Bush win gives boost to Yucca plan
LAS VEGAS – Opponents of a national nuclear waste dump in Nevada lost their chance to put an ally in the White House with President Bush’s defeat of Democratic Sen. John Kerry.
“If you went into the polls and your top priority was, ‘I do not want nuclear waste in Nevada,’ you would have had to vote for Kerry,” said Judy Treichel, a longtime foe of the Yucca Mountain project. “Apparently there were other issues that people thought were more important.”
Bush carried Nevada by 2 percentage points after facing heavy Democratic criticism that he reneged on a 2000 campaign pledge when he approved the plan to entomb 77,000 tons of the nation’s most radioactive waste 90 miles from Las Vegas.
Opinions differed on whether he was hurt by the criticism that he broke a promise to let “sound science” dictate the repository’s fate when he approved the site with 293 scientific questions left unanswered.
During four trips to Nevada, Bush defended his 2002 decision and accused Kerry of turning the issue into “a political poker chip.”
Kerry promised that Yucca Mountain would not open on his watch. Top Democrats including former President Clinton traveled to Nevada and cast the race a referendum on the project.
“It turned out the wrong way for them,” said John Kane, senior vice president of governmental affairs at the Nuclear Energy Institute, an industry lobbyist in Washington, D.C. “We believe the people of Nevada realize this project is going to happen, and, in fact, are focused on other issues.”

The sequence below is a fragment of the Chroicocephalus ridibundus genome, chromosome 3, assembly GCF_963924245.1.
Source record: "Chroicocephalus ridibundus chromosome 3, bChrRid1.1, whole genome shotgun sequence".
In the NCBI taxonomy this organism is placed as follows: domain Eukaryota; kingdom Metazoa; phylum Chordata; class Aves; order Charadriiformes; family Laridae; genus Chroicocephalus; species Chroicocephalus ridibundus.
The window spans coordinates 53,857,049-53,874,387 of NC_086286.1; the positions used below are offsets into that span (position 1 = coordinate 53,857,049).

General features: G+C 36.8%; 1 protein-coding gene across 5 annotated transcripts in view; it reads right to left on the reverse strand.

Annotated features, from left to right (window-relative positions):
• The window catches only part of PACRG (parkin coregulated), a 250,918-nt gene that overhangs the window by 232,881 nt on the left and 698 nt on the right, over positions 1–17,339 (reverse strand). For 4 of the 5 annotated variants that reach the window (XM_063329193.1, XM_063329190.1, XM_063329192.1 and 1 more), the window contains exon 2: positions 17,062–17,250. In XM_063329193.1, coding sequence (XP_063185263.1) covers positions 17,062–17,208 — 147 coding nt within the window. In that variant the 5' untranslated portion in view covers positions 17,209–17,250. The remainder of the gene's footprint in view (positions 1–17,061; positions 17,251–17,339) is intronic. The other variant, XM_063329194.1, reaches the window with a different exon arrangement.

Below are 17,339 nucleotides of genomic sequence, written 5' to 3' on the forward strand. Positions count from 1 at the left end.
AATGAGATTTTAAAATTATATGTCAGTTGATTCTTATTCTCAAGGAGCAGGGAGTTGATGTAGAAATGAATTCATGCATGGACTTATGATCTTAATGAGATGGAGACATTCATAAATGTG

In a statewide exit poll conducted for The Associated Press and TV networks, voters cited terrorism, Iraq and moral values as the top campaign issues.
But 66 percent also called Yucca Mountain a somewhat or very important factor in their vote for president.
Kerry drew 73 percent of those who called it “very important.” But Bush got most of those who saw it as less important or not an issue.
“I guess the influence wasn’t as big as I thought it would be,” said Treichel, executive director of the Nuclear Waste Task Force in Las Vegas. “I guess I have to get over gnashing my teeth and being upset.”
Nevada is pressing lawsuits, hoping to stop the government from moving highly radioactive waste from commercial and military sites in 39 states to Yucca Mountain beginning in 2010.
The state’s fight might get a boost if Sen. Harry Reid, D-Nev. wins a bid to become the next Senate minority leader as expected.
“Yucca is as bad an idea today as it was yesterday or before the election,” Reid spokeswoman Tessa Hafen said. “But Senator Reid’s job is a lot harder now, with how the election turned out.”
Rep. Shelley Berkley, D-Nev., said she expected the Bush administration would seize on the Election Day results as justification for the Yucca Mountain project.